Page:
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Economic development leader urges committee to reconsider Yucca Mountain

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The absence of a clear plan to manage the nation’s spent nuclear fuel and defense wastes could leave South Carolina vulnerable to further exploitation as a long-term storage site, a local economic development leader told members of Congress Thursday.

“We continue to believe Yucca Mountain was – and is – the right answer for permanent nuclear waste disposal, and its completion should be pursued vigorously, especially for high-level defense waste,” said Rick McLeod, the executive director of the SRS Community Reuse Organization.

McLeod and others testified before the House Science, Space & Technology Subcommittee, which is evaluating recommendations from the President’s Blue Ribbon Commission on America’s Nuclear Future.

The Blue Ribbon Committee was formed after the Obama administration canceled the Yucca Mountain project that was to become a permanent underground repository. Although the committee concluded the U.S. still needs deep, geologic storage, its members made no mention of resurrecting Yucca Mountain. “We consider this to be the ‘missing recommendation,’ ” McLeod said.

South Carolina, with 3,900 metric tons of spent fuel at multiple storage sites, ranks third in the nation. It is also home to Savannah River Site and its high level defense wastes.

McLeod urged subcommittee members to consider high-level defense wastes separately from spent nuclear fuel.

“The waste is different. The quantity is different. The number of locations affected is different. The potential for future use is different,” he said.

Most importantly, he added, the Yucca Mountain decision makes it likely that defense wastes at SRS will remain there indefinitely, turning South Carolina into a “de facto Yucca Mountain” in which SRS waste is left without a disposition path.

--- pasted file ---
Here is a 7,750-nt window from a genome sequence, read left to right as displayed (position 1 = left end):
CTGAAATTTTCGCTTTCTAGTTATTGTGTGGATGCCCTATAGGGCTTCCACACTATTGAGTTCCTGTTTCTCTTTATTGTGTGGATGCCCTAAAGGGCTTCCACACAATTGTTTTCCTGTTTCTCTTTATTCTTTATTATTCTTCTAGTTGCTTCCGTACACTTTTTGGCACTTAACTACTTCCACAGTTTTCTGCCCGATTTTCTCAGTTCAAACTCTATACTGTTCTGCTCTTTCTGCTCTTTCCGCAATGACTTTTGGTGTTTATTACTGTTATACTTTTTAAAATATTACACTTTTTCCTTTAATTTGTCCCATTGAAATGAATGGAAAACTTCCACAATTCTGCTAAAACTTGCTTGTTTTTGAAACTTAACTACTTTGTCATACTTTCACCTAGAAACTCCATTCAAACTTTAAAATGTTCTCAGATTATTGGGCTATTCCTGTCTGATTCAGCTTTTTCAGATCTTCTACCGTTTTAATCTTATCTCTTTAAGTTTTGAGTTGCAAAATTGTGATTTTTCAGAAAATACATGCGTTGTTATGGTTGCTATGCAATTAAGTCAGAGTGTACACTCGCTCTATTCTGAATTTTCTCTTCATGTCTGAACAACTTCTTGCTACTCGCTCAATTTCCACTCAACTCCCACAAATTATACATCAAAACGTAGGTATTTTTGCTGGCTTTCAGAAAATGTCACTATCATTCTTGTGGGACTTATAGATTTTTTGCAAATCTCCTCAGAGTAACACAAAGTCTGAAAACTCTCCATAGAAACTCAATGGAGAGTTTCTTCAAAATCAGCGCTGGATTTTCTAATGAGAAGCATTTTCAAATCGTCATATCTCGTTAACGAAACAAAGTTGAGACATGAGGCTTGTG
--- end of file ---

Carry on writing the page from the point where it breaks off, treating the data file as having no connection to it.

He also urged officials to listen to the scientists, not the politicians, when making critical nuclear waste decisions.

“We continue to urge the Department of Energy to reconsider its position and allow science and engineering – not politics – to establish the most appropriate means for disposal of high-level defense nuclear waste.”

STORED SPENT NUCLEAR FUEL

1. Illinois: 8,440

2. Pennsylvania: 5,850

3. South Carolina: 3,900

4.(tie) New York: 3,450

4 (tie). North Carolina: 3,450

5. Alabama: 2,990

6. Florida: 2,810

7. Michigan: 2,540

8. Georgia: 2,490

9. New Jersey: 2,480

10. Virginia: 2,400

Source: Nuclear Energy Institute (amounts are in metric tons)

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Little Lamb
48004
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Little Lamb 10/27/11 - 01:25 pm
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Everybody needs this waste

Everybody needs this waste repository, but nobody wants it in their back yard. It's got to go somewhere, folks. After Obama loses in 2012, I say it will be Nevada again.

Riverman1
90727
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Riverman1 10/27/11 - 01:57 pm
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"Most importantly, he added,

"Most importantly, he added, the Yucca Mountain decision makes it likely that defense wastes at SRS will remain there indefinitely, turning South Carolina into a “de facto Yucca Mountain” in which SRS waste is left without a disposition path."

Guess who coined the term "Yucca Mt by default"? It's catching on with a slight variation. That's exactly what is going to happen if we don't act fast. It's the most important event in the history of this part of planet earth.

Jake
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Jake 10/27/11 - 09:38 pm
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The CSRA seems to be a good

The CSRA seems to be a good place for nuclear waste. Look at all the waste that is presently there.

SCEagle Eye
933
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SCEagle Eye 10/28/11 - 08:20 am
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SRS has always been a de

SRS has always been a de facto Yucca Mountain. Check the Yucca EIS - there never was room enough in the dump for all the defense (DOE) high-level waste, including vitrified waste canisters from SRS. Despite the calls to get waste off the site, why have some called for SRS to become an "interim" spent fuel storage site? Another way to exploit the Nuclear Waste Fund and grease the skids for reprocessing, which would really makes us the new yucca Mountain?

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